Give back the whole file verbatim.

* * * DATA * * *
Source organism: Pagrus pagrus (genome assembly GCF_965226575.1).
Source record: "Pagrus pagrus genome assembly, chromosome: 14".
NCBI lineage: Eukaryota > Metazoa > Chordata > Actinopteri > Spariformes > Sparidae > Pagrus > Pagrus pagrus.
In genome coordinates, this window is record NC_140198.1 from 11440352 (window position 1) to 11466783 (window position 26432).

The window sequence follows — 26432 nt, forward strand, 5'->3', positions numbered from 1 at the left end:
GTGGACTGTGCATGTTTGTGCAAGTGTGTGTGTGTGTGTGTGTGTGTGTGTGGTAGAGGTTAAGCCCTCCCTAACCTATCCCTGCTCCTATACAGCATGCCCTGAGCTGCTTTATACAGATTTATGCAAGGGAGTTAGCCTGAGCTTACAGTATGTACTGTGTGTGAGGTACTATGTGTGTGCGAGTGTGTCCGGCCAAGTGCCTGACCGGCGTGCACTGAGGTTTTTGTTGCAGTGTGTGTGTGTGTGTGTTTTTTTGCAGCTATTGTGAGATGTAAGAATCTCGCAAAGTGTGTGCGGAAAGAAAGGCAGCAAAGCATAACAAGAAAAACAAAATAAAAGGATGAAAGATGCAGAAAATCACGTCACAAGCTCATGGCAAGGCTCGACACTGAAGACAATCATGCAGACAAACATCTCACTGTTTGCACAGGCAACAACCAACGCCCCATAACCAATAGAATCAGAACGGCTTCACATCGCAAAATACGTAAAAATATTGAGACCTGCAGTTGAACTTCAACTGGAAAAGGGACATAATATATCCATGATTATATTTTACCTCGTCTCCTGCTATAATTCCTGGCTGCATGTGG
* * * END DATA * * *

Source organism: Pagrus pagrus (genome assembly GCF_965226575.1).
Source record: "Pagrus pagrus genome assembly, chromosome: 14".
NCBI lineage: Eukaryota > Metazoa > Chordata > Actinopteri > Spariformes > Sparidae > Pagrus > Pagrus pagrus.
In genome coordinates, this window is record NC_140198.1 from 11440352 (window position 1) to 11466783 (window position 26432).

The window sequence follows — 26432 nt, forward strand, 5'->3', positions numbered from 1 at the left end:
GTGGACTGTGCATGTTTGTGCAAGTGTGTGTGTGTGTGTGTGTGTGTGTGTGGTAGAGGTTAAGCCCTCCCTAACCTATCCCTGCTCCTATACAGCATGCCCTGAGCTGCTTTATACAGATTTATGCAAGGGAGTTAGCCTGAGCTTACAGTATGTACTGTGTGTGAGGTACTATGTGTGTGCGAGTGTGTCCGGCCAAGTGCCTGACCGGCGTGCACTGAGGTTTTTGTTGCAGTGTGTGTGTGTGTGTGTTTTTTTGCAGCTATTGTGAGATGTAAGAATCTCGCAAAGTGTGTGCGGAAAGAAAGGCAGCAAAGCATAACAAGAAAAACAAAATAAAAGGATGAAAGATGCAGAAAATCACGTCACAAGCTCATGGCAAGGCTCGACACTGAAGACAATCATGCAGACAAACATCTCACTGTTTGCACAGGCAACAACCAACGCCCCATAACCAATAGAATCAGAACGGCTTCACATCGCAAAATACGTAAAAATATTGAGACCTGCAGTTGAACTTCAACTGGAAAAGGGACATAATATATCCATGATTATATTTTACCTCGTCTCCTGCTATAATTCCTGGCTGCATGTGG